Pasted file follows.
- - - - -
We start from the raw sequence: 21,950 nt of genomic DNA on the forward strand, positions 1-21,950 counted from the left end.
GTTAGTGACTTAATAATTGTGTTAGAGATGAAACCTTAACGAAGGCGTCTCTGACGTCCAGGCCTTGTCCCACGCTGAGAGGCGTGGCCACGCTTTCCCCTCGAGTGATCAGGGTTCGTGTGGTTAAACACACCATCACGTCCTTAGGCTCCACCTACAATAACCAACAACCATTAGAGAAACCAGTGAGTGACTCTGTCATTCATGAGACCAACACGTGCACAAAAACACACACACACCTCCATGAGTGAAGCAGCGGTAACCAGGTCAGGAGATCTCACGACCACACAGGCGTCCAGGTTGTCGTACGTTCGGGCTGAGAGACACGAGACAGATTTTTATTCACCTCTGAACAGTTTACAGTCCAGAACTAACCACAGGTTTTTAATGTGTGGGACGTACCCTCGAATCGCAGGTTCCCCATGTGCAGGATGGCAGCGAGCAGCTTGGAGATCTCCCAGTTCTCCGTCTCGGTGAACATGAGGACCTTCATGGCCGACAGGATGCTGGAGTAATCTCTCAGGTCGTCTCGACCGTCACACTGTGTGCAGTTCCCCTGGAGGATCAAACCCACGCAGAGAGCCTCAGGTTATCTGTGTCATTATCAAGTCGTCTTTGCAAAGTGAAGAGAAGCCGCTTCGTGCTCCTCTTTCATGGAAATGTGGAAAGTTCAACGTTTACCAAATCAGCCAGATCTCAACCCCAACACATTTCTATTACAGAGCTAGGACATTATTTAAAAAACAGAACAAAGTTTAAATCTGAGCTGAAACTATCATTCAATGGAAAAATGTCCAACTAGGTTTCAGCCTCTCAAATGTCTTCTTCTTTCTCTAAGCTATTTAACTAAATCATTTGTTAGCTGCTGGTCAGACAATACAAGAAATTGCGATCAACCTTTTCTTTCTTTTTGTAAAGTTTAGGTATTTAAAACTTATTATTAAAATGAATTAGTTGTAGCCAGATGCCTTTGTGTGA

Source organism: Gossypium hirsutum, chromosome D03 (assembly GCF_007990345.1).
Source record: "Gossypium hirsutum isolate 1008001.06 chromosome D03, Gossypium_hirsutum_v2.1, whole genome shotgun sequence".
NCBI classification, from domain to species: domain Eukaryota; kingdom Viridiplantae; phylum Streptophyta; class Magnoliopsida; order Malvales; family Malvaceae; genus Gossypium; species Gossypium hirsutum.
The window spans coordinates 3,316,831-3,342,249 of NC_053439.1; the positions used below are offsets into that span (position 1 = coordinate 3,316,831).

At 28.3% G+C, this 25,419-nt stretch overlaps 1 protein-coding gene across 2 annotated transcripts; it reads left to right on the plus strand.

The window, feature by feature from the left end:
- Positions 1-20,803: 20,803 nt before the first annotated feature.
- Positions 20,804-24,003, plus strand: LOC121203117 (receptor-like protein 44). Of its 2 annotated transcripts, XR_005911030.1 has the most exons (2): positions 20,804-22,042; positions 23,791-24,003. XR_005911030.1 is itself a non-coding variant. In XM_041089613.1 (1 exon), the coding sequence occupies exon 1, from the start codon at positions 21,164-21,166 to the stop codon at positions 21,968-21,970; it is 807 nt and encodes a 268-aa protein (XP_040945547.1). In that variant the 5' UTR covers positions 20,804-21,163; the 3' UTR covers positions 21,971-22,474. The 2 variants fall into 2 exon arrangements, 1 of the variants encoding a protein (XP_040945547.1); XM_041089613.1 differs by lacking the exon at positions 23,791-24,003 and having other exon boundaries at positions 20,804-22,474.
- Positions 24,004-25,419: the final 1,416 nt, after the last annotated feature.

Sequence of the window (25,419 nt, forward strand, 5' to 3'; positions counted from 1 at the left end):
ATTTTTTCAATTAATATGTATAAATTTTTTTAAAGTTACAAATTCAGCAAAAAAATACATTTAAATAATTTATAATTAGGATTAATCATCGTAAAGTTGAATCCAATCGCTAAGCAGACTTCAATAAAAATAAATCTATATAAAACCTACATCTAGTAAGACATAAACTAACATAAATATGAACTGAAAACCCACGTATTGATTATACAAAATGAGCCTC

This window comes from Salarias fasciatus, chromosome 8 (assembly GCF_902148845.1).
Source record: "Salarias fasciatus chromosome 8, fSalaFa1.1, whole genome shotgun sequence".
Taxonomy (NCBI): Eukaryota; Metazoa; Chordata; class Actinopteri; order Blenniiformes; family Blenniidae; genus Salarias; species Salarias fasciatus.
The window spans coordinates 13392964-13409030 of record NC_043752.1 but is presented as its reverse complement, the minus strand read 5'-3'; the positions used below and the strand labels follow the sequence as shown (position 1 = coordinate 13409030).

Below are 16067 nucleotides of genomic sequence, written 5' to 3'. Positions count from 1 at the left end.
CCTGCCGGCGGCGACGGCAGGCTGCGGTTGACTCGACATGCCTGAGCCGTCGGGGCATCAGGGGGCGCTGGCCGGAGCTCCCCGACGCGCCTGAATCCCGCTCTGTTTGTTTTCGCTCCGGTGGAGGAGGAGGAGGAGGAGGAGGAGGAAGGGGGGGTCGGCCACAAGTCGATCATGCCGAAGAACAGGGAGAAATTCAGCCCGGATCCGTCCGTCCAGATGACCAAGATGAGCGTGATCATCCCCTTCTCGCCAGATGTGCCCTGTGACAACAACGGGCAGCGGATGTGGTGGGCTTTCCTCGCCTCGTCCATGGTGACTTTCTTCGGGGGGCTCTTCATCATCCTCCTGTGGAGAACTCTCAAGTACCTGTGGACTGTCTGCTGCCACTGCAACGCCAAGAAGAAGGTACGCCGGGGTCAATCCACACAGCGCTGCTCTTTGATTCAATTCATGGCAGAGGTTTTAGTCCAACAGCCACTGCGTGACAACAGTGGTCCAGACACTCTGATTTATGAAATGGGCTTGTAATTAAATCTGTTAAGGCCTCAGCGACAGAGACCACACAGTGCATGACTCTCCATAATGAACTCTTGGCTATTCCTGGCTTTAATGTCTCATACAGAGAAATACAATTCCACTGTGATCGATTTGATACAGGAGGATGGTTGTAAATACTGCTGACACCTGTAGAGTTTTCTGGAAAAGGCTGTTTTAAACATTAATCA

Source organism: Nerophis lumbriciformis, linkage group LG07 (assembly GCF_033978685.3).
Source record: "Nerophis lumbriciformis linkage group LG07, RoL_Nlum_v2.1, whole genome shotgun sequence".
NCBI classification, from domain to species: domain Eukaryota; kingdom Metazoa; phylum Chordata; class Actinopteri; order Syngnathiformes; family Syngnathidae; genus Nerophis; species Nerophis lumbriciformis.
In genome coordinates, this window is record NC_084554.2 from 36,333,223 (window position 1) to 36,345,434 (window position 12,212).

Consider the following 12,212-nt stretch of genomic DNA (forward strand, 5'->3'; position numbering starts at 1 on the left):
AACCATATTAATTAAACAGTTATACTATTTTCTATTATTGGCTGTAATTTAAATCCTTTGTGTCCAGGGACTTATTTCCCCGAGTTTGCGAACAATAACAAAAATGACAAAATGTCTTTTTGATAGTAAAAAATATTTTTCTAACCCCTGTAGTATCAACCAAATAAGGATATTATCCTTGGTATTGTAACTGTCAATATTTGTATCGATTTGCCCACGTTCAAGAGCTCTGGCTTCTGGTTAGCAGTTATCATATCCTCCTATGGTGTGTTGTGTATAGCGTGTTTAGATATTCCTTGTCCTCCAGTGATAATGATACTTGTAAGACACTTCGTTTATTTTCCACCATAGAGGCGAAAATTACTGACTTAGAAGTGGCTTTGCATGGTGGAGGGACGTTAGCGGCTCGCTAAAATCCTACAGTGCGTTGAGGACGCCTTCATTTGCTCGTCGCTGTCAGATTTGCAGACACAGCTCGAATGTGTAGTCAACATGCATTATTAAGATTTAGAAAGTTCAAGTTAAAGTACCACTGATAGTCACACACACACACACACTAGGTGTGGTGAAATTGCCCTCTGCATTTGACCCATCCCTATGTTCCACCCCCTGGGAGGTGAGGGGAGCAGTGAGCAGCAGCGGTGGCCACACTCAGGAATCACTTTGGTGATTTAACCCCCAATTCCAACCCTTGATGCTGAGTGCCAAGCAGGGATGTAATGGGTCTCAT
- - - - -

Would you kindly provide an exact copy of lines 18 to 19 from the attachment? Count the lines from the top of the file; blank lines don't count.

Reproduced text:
Below are 16067 nucleotides of genomic sequence, written 5' to 3'. Positions count from 1 at the left end.
CCTGCCGGCGGCGACGGCAGGCTGCGGTTGACTCGACATGCCTGAGCCGTCGGGGCATCAGGGGGCGCTGGCCGGAGCTCCCCGACGCGCCTGAATCCCGCTCTGTTTGTTTTCGCTCCGGTGGAGGAGGAGGAGGAGGAGGAGGAGGAAGGGGGGGTCGGCCACAAGTCGATCATGCCGAAGAACAGGGAGAAATTCAGCCCGGATCCGTCCGTCCAGATGACCAAGATGAGCGTGATCATCCCCTTCTCGCCAGATGTGCCCTGTGACAACAACGGGCAGCGGATGTGGTGGGCTTTCCTCGCCTCGTCCATGGTGACTTTCTTCGGGGGGCTCTTCATCATCCTCCTGTGGAGAACTCTCAAGTACCTGTGGACTGTCTGCTGCCACTGCAACGCCAAGAAGAAGGTACGCCGGGGTCAATCCACACAGCGCTGCTCTTTGATTCAATTCATGGCAGAGGTTTTAGTCCAACAGCCACTGCGTGACAACAGTGGTCCAGACACTCTGATTTATGAAATGGGCTTGTAATTAAATCTGTTAAGGCCTCAGCGACAGAGACCACACAGTGCATGACTCTCCATAATGAACTCTTGGCTATTCCTGGCTTTAATGTCTCATACAGAGAAATACAATTCCACTGTGATCGATTTGATACAGGAGGATGGTTGTAAATACTGCTGACACCTGTAGAGTTTTCTGGAAAAGGCTGTTTTAAACATTAATCA